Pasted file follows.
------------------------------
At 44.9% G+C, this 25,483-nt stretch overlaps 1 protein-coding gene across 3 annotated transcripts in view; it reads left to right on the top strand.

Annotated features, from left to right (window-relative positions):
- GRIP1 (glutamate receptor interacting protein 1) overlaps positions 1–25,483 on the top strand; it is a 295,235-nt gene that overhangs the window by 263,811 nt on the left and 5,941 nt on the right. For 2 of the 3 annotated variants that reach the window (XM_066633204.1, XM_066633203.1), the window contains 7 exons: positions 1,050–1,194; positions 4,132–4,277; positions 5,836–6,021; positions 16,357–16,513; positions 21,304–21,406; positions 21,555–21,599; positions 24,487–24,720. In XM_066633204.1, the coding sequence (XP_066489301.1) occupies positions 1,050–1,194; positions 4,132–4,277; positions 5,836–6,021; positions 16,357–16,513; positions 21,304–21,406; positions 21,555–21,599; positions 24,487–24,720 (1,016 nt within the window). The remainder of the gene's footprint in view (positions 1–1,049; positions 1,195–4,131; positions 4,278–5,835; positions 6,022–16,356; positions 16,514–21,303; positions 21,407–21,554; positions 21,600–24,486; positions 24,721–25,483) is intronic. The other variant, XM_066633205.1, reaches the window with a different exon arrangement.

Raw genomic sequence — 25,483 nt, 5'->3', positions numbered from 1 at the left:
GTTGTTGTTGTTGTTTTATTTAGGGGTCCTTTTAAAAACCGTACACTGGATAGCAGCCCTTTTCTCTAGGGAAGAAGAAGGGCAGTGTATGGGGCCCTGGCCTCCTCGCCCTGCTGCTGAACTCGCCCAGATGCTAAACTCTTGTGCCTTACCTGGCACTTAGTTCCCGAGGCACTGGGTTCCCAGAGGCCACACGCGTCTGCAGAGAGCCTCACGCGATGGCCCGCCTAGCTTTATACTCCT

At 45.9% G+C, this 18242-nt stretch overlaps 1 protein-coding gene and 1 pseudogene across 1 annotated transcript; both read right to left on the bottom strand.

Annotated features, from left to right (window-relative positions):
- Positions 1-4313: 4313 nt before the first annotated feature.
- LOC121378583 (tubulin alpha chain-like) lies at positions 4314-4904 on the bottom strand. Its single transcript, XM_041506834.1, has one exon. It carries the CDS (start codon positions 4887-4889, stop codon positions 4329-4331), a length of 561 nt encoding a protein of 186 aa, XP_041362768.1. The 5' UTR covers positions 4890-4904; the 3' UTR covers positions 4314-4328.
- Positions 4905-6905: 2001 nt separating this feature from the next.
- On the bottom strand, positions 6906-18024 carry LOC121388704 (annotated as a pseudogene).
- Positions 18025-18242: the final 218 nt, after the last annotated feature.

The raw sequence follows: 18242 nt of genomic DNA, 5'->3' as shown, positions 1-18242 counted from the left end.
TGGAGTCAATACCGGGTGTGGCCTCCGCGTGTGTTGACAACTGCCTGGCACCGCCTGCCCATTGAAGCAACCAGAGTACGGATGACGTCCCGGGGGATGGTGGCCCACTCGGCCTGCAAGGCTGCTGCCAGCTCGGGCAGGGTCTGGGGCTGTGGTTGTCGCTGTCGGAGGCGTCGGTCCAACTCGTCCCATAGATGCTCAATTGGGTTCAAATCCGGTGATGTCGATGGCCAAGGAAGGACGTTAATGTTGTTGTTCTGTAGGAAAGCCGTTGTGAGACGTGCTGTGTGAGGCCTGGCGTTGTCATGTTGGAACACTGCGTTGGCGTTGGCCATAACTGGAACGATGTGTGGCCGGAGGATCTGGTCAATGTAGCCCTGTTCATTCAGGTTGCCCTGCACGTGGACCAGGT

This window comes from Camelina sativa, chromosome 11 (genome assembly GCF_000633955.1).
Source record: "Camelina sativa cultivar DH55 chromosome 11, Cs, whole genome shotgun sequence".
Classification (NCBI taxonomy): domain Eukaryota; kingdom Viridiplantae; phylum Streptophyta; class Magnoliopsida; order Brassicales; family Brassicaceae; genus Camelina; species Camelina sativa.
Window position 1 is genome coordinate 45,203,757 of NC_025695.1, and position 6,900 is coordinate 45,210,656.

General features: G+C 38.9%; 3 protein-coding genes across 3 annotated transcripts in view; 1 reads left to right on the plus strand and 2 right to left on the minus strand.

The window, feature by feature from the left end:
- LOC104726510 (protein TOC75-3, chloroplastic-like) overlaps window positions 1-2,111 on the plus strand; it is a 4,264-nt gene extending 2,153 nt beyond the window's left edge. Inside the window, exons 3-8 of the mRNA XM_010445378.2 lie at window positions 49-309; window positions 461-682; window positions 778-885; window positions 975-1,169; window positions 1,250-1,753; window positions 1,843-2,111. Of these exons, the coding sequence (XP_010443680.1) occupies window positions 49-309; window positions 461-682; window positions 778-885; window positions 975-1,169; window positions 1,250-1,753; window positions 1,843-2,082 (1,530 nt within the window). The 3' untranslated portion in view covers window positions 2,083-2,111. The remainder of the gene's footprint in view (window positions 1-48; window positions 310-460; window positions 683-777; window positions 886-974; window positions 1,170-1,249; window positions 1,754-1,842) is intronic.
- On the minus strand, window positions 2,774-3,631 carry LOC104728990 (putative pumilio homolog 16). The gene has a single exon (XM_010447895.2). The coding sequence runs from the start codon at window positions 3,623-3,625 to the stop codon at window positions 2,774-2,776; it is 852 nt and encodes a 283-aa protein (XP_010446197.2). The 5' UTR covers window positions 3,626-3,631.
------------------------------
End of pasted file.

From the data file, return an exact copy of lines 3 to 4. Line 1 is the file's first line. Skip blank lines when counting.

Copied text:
- GRIP1 (glutamate receptor interacting protein 1) overlaps positions 1–25,483 on the top strand; it is a 295,235-nt gene that overhangs the window by 263,811 nt on the left and 5,941 nt on the right. For 2 of the 3 annotated variants that reach the window (XM_066633204.1, XM_066633203.1), the window contains 7 exons: positions 1,050–1,194; positions 4,132–4,277; positions 5,836–6,021; positions 16,357–16,513; positions 21,304–21,406; positions 21,555–21,599; positions 24,487–24,720. In XM_066633204.1, the coding sequence (XP_066489301.1) occupies positions 1,050–1,194; positions 4,132–4,277; positions 5,836–6,021; positions 16,357–16,513; positions 21,304–21,406; positions 21,555–21,599; positions 24,487–24,720 (1,016 nt within the window). The remainder of the gene's footprint in view (positions 1–1,049; positions 1,195–4,131; positions 4,278–5,835; positions 6,022–16,356; positions 16,514–21,303; positions 21,407–21,554; positions 21,600–24,486; positions 24,721–25,483) is intronic. The other variant, XM_066633205.1, reaches the window with a different exon arrangement.

Raw genomic sequence — 25,483 nt, 5'->3', positions numbered from 1 at the left: